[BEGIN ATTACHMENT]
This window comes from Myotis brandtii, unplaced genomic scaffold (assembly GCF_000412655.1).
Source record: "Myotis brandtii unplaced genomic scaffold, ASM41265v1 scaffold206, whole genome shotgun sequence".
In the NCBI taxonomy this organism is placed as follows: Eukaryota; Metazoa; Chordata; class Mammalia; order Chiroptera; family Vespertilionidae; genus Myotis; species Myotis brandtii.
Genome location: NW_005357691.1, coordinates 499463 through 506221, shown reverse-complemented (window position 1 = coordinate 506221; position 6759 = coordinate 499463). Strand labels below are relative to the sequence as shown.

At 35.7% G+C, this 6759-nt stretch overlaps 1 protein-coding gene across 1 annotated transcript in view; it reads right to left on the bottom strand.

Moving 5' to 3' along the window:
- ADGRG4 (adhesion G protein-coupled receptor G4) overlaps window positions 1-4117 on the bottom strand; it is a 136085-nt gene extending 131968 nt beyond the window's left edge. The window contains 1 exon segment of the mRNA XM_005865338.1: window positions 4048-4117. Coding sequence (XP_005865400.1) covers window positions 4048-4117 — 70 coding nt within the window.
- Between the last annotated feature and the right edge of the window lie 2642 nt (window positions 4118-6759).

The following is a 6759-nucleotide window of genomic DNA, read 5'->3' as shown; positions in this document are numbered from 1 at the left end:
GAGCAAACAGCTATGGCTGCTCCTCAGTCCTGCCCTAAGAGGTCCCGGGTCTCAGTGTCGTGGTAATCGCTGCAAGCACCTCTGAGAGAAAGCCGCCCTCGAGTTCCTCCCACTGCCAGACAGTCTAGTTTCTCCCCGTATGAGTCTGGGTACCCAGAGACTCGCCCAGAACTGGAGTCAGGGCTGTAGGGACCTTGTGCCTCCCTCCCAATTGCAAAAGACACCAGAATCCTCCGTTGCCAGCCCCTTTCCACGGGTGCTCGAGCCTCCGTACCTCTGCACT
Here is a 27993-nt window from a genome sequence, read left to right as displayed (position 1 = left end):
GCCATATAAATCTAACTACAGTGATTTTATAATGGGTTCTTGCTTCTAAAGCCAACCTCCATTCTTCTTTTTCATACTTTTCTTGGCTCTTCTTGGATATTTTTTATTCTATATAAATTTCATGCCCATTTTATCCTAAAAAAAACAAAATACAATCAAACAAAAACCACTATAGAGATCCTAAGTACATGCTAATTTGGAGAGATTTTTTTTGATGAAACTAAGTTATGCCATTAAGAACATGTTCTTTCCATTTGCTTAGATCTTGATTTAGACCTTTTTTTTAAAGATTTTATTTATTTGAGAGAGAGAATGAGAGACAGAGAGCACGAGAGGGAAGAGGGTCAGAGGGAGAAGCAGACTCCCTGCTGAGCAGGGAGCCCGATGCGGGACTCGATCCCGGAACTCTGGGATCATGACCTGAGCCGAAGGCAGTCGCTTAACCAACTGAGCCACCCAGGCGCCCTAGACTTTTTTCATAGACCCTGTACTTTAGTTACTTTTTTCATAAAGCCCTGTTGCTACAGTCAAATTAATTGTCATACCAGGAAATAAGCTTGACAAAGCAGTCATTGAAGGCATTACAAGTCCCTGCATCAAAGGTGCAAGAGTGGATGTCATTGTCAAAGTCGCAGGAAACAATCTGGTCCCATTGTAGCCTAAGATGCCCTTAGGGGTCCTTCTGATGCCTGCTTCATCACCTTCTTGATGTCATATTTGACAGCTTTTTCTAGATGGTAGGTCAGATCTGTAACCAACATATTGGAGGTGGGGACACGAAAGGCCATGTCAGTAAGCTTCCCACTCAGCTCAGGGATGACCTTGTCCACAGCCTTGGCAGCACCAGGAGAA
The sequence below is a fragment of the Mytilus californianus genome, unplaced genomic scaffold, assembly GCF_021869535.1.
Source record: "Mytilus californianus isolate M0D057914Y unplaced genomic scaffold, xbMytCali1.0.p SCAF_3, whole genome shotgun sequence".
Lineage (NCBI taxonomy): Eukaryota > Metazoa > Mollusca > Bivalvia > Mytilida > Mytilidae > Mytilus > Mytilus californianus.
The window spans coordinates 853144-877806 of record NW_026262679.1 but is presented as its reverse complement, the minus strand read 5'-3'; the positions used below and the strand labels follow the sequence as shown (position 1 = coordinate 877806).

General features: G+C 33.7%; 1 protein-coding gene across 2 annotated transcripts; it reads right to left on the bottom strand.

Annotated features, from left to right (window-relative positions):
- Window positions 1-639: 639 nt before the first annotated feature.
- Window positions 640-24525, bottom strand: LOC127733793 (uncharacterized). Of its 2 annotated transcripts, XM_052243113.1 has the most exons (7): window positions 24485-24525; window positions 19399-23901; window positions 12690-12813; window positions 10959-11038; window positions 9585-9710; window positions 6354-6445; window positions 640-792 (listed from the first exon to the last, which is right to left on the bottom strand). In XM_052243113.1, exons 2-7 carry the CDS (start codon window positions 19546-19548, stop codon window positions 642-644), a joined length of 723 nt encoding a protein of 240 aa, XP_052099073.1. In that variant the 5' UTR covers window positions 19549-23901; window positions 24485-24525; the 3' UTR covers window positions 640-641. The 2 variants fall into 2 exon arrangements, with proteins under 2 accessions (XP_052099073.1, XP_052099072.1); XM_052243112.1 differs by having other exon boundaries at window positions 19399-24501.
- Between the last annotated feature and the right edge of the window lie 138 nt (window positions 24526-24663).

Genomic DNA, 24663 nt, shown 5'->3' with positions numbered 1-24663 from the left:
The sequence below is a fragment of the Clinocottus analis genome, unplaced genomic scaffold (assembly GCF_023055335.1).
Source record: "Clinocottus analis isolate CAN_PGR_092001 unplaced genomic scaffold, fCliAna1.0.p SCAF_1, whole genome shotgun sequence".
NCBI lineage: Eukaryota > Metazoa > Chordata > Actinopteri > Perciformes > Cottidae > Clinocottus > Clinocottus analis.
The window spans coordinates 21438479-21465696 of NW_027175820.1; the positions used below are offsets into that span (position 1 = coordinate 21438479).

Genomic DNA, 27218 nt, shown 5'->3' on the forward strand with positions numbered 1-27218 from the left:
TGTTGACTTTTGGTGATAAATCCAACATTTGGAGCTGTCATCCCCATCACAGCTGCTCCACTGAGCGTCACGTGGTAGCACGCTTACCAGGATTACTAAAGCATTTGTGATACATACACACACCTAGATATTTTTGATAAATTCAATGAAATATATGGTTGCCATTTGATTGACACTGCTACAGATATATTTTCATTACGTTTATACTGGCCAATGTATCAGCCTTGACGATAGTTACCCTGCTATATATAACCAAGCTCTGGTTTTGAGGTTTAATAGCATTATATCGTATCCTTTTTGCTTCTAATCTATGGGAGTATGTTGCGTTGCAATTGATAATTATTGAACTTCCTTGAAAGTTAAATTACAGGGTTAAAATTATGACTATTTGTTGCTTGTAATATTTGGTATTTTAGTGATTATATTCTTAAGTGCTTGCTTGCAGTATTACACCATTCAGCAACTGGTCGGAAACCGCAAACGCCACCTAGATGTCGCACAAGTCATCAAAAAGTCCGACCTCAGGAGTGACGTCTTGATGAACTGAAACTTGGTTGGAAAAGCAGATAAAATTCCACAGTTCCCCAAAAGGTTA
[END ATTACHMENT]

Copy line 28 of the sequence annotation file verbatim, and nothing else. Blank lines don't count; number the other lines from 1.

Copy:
TGTTGACTTTTGGTGATAAATCCAACATTTGGAGCTGTCATCCCCATCACAGCTGCTCCACTGAGCGTCACGTGGTAGCACGCTTACCAGGATTACTAAAGCATTTGTGATACATACACACACCTAGATATTTTTGATAAATTCAATGAAATATATGGTTGCCATTTGATTGACACTGCTACAGATATATTTTCATTACGTTTATACTGGCCAATGTATCAGCCTTGACGATAGTTACCCTGCTATATATAACCAAGCTCTGGTTTTGAGGTTTAATAGCATTATATCGTATCCTTTTTGCTTCTAATCTATGGGAGTATGTTGCGTTGCAATTGATAATTATTGAACTTCCTTGAAAGTTAAATTACAGGGTTAAAATTATGACTATTTGTTGCTTGTAATATTTGGTATTTTAGTGATTATATTCTTAAGTGCTTGCTTGCAGTATTACACCATTCAGCAACTGGTCGGAAACCGCAAACGCCACCTAGATGTCGCACAAGTCATCAAAAAGTCCGACCTCAGGAGTGACGTCTTGATGAACTGAAACTTGGTTGGAAAAGCAGATAAAATTCCACAGTTCCCCAAAAGGTTA